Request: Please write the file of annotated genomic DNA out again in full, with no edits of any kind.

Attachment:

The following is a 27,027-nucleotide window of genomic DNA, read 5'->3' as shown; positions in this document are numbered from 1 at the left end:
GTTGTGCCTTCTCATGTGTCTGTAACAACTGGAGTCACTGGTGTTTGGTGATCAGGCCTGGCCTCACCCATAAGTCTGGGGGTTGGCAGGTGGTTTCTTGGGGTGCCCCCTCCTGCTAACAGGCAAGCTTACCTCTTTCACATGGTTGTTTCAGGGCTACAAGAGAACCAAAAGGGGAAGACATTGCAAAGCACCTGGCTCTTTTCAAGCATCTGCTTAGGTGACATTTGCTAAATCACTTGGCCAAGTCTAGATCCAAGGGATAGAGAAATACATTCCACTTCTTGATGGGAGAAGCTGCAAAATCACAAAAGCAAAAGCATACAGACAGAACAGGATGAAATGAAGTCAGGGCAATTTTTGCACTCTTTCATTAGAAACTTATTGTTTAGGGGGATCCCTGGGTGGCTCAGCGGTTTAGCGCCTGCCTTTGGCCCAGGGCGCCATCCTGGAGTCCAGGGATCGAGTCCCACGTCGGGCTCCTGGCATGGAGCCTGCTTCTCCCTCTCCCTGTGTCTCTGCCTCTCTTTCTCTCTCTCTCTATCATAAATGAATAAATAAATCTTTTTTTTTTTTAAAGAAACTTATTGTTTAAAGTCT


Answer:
The following is a 27,027-nucleotide window of genomic DNA, read 5'->3' as shown; positions in this document are numbered from 1 at the left end:
GTTGTGCCTTCTCATGTGTCTGTAACAACTGGAGTCACTGGTGTTTGGTGATCAGGCCTGGCCTCACCCATAAGTCTGGGGGTTGGCAGGTGGTTTCTTGGGGTGCCCCCTCCTGCTAACAGGCAAGCTTACCTCTTTCACATGGTTGTTTCAGGGCTACAAGAGAACCAAAAGGGGAAGACATTGCAAAGCACCTGGCTCTTTTCAAGCATCTGCTTAGGTGACATTTGCTAAATCACTTGGCCAAGTCTAGATCCAAGGGATAGAGAAATACATTCCACTTCTTGATGGGAGAAGCTGCAAAATCACAAAAGCAAAAGCATACAGACAGAACAGGATGAAATGAAGTCAGGGCAATTTTTGCACTCTTTCATTAGAAACTTATTGTTTAGGGGGATCCCTGGGTGGCTCAGCGGTTTAGCGCCTGCCTTTGGCCCAGGGCGCCATCCTGGAGTCCAGGGATCGAGTCCCACGTCGGGCTCCTGGCATGGAGCCTGCTTCTCCCTCTCCCTGTGTCTCTGCCTCTCTTTCTCTCTCTCTCTATCATAAATGAATAAATAAATCTTTTTTTTTTTTAAAGAAACTTATTGTTTAAAGTCT